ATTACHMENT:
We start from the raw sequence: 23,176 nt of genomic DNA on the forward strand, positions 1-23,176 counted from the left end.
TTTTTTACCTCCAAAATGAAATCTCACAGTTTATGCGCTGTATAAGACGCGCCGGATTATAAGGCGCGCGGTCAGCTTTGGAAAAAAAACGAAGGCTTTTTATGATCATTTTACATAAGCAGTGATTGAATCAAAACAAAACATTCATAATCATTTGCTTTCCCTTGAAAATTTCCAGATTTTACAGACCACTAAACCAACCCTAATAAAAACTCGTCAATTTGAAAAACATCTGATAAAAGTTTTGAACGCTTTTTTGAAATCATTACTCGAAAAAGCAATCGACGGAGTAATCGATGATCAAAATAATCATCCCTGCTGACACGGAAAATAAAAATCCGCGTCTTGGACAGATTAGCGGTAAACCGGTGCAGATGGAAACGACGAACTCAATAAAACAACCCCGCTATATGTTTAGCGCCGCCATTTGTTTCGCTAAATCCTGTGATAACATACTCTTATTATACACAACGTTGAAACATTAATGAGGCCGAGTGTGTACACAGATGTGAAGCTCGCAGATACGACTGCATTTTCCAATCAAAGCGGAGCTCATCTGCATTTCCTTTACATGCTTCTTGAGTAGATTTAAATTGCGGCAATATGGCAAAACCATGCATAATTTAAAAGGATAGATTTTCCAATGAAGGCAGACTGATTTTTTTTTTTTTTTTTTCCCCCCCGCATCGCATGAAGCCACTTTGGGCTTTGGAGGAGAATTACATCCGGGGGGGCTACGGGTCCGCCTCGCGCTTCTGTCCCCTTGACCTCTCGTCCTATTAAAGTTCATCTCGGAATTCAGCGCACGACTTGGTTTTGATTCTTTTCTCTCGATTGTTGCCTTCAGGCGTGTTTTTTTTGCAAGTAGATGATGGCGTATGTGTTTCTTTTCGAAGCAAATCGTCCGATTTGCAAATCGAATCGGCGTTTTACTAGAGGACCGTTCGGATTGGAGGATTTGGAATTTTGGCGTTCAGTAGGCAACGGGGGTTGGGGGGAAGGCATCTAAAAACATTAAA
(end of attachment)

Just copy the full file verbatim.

We start from the raw sequence: 23,176 nt of genomic DNA on the forward strand, positions 1-23,176 counted from the left end.
TTTTTTACCTCCAAAATGAAATCTCACAGTTTATGCGCTGTATAAGACGCGCCGGATTATAAGGCGCGCGGTCAGCTTTGGAAAAAAAACGAAGGCTTTTTATGATCATTTTACATAAGCAGTGATTGAATCAAAACAAAACATTCATAATCATTTGCTTTCCCTTGAAAATTTCCAGATTTTACAGACCACTAAACCAACCCTAATAAAAACTCGTCAATTTGAAAAACATCTGATAAAAGTTTTGAACGCTTTTTTGAAATCATTACTCGAAAAAGCAATCGACGGAGTAATCGATGATCAAAATAATCATCCCTGCTGACACGGAAAATAAAAATCCGCGTCTTGGACAGATTAGCGGTAAACCGGTGCAGATGGAAACGACGAACTCAATAAAACAACCCCGCTATATGTTTAGCGCCGCCATTTGTTTCGCTAAATCCTGTGATAACATACTCTTATTATACACAACGTTGAAACATTAATGAGGCCGAGTGTGTACACAGATGTGAAGCTCGCAGATACGACTGCATTTTCCAATCAAAGCGGAGCTCATCTGCATTTCCTTTACATGCTTCTTGAGTAGATTTAAATTGCGGCAATATGGCAAAACCATGCATAATTTAAAAGGATAGATTTTCCAATGAAGGCAGACTGATTTTTTTTTTTTTTTTTTCCCCCCCGCATCGCATGAAGCCACTTTGGGCTTTGGAGGAGAATTACATCCGGGGGGGCTACGGGTCCGCCTCGCGCTTCTGTCCCCTTGACCTCTCGTCCTATTAAAGTTCATCTCGGAATTCAGCGCACGACTTGGTTTTGATTCTTTTCTCTCGATTGTTGCCTTCAGGCGTGTTTTTTTTGCAAGTAGATGATGGCGTATGTGTTTCTTTTCGAAGCAAATCGTCCGATTTGCAAATCGAATCGGCGTTTTACTAGAGGACCGTTCGGATTGGAGGATTTGGAATTTTGGCGTTCAGTAGGCAACGGGGGTTGGGGGGAAGGCATCTAAAAACATTAAA